Thus the proper domain of historiography of Mendelism includes all of the scientific Enlightenment in Moravia, the structure and politics of local and regional scientific societies, an understanding of the role of monasteries and of the Church as the controller of such institutions as the Brünn Philosophical Institute. As biography, historiography must be as concerned with the life and works of André, of Napp, of Franz Klácel, Mendel’s utopian socialist fellow monk, a Hegelian who ended his days agitating in the Czech community of Illinois, as it is with the life and mind of Mendel himself. The difference between this community of institutions and personalities and the one in which Darwin was embedded was one of scale, wealth, and world influence. Britain, as the leading industrial and imperial power of the nineteenth century, also had a large positive balance of intellectual trade. Moravia was a net importer of ideas and, although the Brünn Society of Natural Science exchanged its publication with 130 other learned societies, it was to the Proceedings of the Linnean Society of London that one looked for the latest breakthrough. Modern historians of science seem still to be dazzled by Victorian values.


Despite the growing dominance of externalist views of intellectual history, we remain preoccupied with the biographies of individual intellectuals. This attention to the lives and loves of great creators is, in part, rational. It is, after all, people and not societies who think. Mental images, concepts, trial solutions to problems, abstract orderings of the world are the proximate result of physiological processes that go on inside particular human beings. At the same time, of course, the social and natural world in which those beings are embedded are conditioned by and condition those individual thoughts. The formation of an idea is the individual transformation of a social condition by a material organism that is itself the product of individual and social conditions. The material basis of that transformation is the most difficult and most seductive problem in biology.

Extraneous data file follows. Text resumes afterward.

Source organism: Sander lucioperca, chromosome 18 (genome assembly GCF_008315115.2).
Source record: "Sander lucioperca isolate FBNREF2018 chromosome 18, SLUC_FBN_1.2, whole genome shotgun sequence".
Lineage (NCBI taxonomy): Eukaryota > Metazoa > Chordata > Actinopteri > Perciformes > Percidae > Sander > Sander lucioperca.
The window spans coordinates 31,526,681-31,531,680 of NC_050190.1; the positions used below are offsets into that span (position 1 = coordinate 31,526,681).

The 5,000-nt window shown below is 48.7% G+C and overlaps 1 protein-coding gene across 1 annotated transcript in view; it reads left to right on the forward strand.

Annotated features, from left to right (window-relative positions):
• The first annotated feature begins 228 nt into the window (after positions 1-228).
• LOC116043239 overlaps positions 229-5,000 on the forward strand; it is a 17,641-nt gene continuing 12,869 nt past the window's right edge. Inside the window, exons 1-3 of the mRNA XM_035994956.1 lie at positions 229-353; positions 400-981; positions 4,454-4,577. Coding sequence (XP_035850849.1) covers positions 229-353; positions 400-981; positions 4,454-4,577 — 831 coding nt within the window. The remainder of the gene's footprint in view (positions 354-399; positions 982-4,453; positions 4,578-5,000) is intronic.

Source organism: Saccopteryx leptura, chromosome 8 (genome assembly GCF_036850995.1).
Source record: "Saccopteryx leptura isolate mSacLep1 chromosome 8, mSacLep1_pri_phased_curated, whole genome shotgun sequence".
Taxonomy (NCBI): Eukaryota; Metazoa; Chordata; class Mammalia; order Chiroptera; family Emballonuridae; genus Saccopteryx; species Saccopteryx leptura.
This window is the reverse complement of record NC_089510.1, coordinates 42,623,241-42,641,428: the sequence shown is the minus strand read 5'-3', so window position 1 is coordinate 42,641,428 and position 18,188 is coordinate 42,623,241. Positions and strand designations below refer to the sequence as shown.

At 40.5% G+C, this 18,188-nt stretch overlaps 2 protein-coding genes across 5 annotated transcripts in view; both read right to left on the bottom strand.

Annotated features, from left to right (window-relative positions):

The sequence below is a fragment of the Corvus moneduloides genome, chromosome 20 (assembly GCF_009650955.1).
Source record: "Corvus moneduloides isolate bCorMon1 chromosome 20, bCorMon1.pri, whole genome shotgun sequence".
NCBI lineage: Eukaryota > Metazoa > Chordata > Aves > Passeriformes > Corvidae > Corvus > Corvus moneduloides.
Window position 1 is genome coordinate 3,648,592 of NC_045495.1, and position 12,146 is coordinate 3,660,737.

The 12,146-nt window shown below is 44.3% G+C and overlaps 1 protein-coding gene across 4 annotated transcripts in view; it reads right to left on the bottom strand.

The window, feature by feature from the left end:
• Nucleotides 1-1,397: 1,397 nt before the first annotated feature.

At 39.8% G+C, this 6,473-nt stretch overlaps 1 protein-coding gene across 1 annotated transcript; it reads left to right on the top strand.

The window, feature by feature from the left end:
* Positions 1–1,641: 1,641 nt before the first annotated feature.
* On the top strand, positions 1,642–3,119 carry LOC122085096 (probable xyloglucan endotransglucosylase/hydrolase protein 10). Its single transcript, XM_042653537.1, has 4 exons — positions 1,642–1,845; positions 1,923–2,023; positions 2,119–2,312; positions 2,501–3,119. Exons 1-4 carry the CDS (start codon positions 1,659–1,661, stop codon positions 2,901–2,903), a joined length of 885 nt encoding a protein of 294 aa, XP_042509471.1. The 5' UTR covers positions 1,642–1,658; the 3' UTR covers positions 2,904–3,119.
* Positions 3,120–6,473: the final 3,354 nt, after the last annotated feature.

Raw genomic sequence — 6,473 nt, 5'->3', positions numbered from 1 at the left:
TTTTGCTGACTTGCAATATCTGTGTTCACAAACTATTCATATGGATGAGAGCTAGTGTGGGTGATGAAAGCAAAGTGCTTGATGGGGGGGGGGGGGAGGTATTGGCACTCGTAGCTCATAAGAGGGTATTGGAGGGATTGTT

The problem for biologists trying to understand the human central nervous function is that they cannot, like the cardiac physiologist, proceed to the problems at hand without bothering their heads about abstruse philosophical problems. Any sensible study of integrated nervous function must come immediately to the mind-body problem that has been the perpetual agony of epistemology.

There is no unique way to describe or study a natural object. We begin always with a problem that sets the conditions of our description. A description of the heart and blood vessels that ignores their function in the circulation of the blood would be possible but quite beside the point. Unlike Aristotle, we do not believe that the brain’s function is to cool the blood. Thoughts, feelings, perceptions are some kind of reflection of integrated central nervous activity, so whatever our theory of the brain, it must be so constructed that it helps us to think about thinking. Thus we cannot avoid, from the very beginning, the problem of the relationship between three pounds of flesh and the quality of mercy.

The reaction of neurobiologists to a confrontation with the mind-body problem has been largely to find one or another escape route. The molecular neurophysiologists can avoid the issue by concerning themselves entirely with the microscopic anatomy, chemistry, and physics of nerve conduction. What is a nerve impulse and how does it get from here to there? The elegant solution to this problem, which now seems more or less entirely in hand, depends only on acceptingDescartes’s machine model of the body without giving the slightest consideration to his dualism of body and mind. That is, one restricts one’s questions to the domain where materialism is unchallenged. At the other extreme, we can, like Sir John Eccles,7 give up materialism, accepting Descartes’s bête machine, but rejecting La Mettrie’s homme machine, thus giving the mind an independent existence deriving from some nonmaterial source. It is a rare modern biologist, however, who is willing to make his or her peace with the soul. Many, if not most, subscribe to epiphenomenalism, a kind of backdoor dualism that gives primacy to the physical state of the brain as the cause of the mental which is, in itself, not causally efficacious. The steam engine and its whistle are the favored metaphor of this school.

The problem with epiphenomenalism is that it cannot cope with the evident effect of mental states on physical objects. Lauren Bacall’s invitation to Humphrey Bogart—“If you want anything, all you have to do is whistle”—would not work on a steam engine. Finally, one can deny the existence of the problem altogether by denying mind and claiming with J.B. Watson and B.F. Skinner that the concept of mind is hopelessly metaphysical and that only behavior exists. Precisely how the truth tables of Whitehead and Russell are to be described as behavior is not clear, unless one allows that they represent mental behavior, in which case we are back in the soup.

The only coherent materialist position seems to be that the mental and the neural are simply two aspects of the same material physical state. Mind neither causes a physical state of the brain nor is caused by it, since cause and effect do not apply to two aspects of the same state. This view conceives the program of neural research to be one of establishing the mapping of physical and mental onto each other. What configuration of neuronal connections and circulating currents corresponds to my mental image of Gregor Mendel? How did it get that way? What features in common does it have with your image of Mendel or, for that matter, with my image of Mendel last week?